RSPB criticises slow action to tackle Orkney's stoat problem
RSPB Scotland has strongly criticised the Scottish government and Scottish Natural Heritage (SNH) for delays in funding stoat eradication in Orkney.
The charity's former director Stuart Housden said the Scottish government had a legal responsibility to protect Orkney's threatened bird populations.
The government said it was committed to protecting biodiversity and SNH said it was vital to get the programme right.
Stoats were first introduced to Orkney in 2010.
There is concern that they threaten ground nesting birds and the Orkney vole - which is an important source of food for hen harriers and short-eared owls.
Mr Housden, who has stood down as Scottish director but still works for the RSPB, told BBC Radio Orkney: "The whole issue is controversial, and we've got to make sure that the case to eradicate the stoats is strong.
"It's taken a while to get data from other countries.
"But, across the world, introductions of stoats and other predators are causing the extinction of birds faster than any other cause.
"The sound of Orkney will change", he said. "Those curlews, those lapwings, all those species we all hear and love, will decline and go silent if we can't tackle the stoats."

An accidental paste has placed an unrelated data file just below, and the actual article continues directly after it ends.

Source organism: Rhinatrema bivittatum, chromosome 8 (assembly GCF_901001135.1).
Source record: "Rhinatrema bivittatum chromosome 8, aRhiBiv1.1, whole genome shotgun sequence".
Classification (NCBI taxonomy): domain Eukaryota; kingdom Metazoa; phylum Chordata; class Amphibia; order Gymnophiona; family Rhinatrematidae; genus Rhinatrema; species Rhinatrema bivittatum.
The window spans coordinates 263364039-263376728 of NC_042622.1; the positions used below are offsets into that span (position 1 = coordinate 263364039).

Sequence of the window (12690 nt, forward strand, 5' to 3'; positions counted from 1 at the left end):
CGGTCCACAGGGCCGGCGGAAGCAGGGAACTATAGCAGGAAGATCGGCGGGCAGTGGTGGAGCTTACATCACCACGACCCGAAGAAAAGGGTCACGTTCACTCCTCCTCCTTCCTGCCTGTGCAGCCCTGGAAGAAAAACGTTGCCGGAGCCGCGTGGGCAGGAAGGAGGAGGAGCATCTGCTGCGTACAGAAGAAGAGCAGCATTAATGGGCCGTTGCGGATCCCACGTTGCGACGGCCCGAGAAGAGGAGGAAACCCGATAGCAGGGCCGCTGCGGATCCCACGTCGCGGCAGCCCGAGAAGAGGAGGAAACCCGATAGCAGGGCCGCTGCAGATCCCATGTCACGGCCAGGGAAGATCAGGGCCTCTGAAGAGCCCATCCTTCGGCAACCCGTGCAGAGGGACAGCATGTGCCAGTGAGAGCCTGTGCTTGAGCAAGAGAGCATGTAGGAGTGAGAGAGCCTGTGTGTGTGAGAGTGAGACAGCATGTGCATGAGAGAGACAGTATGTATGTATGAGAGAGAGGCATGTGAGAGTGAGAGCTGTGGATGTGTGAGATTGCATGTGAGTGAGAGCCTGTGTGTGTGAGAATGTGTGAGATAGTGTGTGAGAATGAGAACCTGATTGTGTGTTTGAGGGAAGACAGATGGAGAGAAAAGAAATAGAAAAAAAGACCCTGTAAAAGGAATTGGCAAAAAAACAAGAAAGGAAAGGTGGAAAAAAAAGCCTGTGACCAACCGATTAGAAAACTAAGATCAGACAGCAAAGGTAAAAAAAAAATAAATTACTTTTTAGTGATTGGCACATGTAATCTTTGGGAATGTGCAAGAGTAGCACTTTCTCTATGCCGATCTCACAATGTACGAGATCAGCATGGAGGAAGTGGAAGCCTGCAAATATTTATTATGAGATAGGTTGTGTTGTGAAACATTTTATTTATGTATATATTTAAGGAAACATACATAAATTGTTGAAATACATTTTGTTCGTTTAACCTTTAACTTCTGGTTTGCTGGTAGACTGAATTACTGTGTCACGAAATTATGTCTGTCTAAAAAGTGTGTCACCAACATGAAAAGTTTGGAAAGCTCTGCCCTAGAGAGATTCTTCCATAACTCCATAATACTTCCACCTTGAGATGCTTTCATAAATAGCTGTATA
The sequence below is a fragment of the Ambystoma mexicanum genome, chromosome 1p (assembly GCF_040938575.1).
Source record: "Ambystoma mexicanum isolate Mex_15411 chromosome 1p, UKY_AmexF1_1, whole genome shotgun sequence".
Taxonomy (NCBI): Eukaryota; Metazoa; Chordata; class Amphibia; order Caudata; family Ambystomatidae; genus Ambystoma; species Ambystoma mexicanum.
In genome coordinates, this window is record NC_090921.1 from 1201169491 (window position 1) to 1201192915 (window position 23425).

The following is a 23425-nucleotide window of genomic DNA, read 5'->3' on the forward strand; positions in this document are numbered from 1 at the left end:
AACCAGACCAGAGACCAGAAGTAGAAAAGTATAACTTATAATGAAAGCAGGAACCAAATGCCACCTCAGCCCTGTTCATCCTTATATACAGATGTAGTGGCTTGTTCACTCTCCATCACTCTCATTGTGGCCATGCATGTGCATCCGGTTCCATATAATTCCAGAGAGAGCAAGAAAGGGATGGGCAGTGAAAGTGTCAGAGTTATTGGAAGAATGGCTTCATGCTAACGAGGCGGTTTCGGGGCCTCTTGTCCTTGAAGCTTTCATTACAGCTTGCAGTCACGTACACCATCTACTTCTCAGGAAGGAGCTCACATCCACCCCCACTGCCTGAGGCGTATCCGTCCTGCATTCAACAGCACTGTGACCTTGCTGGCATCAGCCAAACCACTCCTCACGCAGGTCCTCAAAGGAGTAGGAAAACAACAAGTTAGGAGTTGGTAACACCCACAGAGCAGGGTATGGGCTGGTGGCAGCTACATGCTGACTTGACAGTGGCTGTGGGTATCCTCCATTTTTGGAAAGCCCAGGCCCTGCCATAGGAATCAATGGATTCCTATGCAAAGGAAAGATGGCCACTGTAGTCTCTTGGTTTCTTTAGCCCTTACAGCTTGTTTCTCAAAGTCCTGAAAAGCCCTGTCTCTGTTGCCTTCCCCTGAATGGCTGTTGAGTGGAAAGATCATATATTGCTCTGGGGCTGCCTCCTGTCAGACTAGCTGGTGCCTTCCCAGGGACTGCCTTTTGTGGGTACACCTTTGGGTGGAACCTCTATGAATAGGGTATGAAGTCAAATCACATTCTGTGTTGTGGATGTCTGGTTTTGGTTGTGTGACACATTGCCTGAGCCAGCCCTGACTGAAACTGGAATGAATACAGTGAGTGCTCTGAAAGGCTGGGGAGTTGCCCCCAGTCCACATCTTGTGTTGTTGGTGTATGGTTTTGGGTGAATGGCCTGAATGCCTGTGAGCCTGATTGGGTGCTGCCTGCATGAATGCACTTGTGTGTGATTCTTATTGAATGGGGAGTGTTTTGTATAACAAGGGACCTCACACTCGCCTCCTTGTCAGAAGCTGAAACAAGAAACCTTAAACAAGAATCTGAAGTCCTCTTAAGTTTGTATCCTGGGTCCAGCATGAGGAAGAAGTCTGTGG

He said the RSPB in Scotland had been "seeking to persuade SNH to act with some urgency", and that it was "taking an age to get the government to engage with this".
Mr Housden estimated that a successful eradication programme could cost up to £5m, and involve thousands of traps being placed across Orkney for several years.
"SNH has now, I understand, submitted a preliminary application to the Heritage Lottery Fund to seek funding from them", he said.
"But it's by no means guaranteed that funding will happen."
A spokesman for the Scottish government said: "The Scottish government is committed to protecting the biodiversity and improving biosecurity in Orkney and all of our island communities.
"Scottish Natural Heritage are working in partnership with the RSPB and others to establish a project to tackle the issue of stoats in Orkney."
Graham Neville, SNH Northern Isles and North Highland operations manager, said the Orkney programme would be "four times larger than any stoat eradication project anywhere in the world".
He added: "And it's unique, because, in Orkney, you've got inhabited islands. There's farming.
"Stoat eradications previously have only ever been done on uninhabited, or very sparsely inhabited, islands."
Mr Neville said SNH had been consulting UK and world experts on how to tackle the stoats, and that had taken time.
He added: "we only get one shot at this, and we need to get it right. We need to do it properly."
But Mr Housden said if action was not taken soon the problem would just get bigger.
"The stoats will spread further afield, onto Orkney's islands," he said. "They'll just, inevitably, get across. And we don't want to see that happen."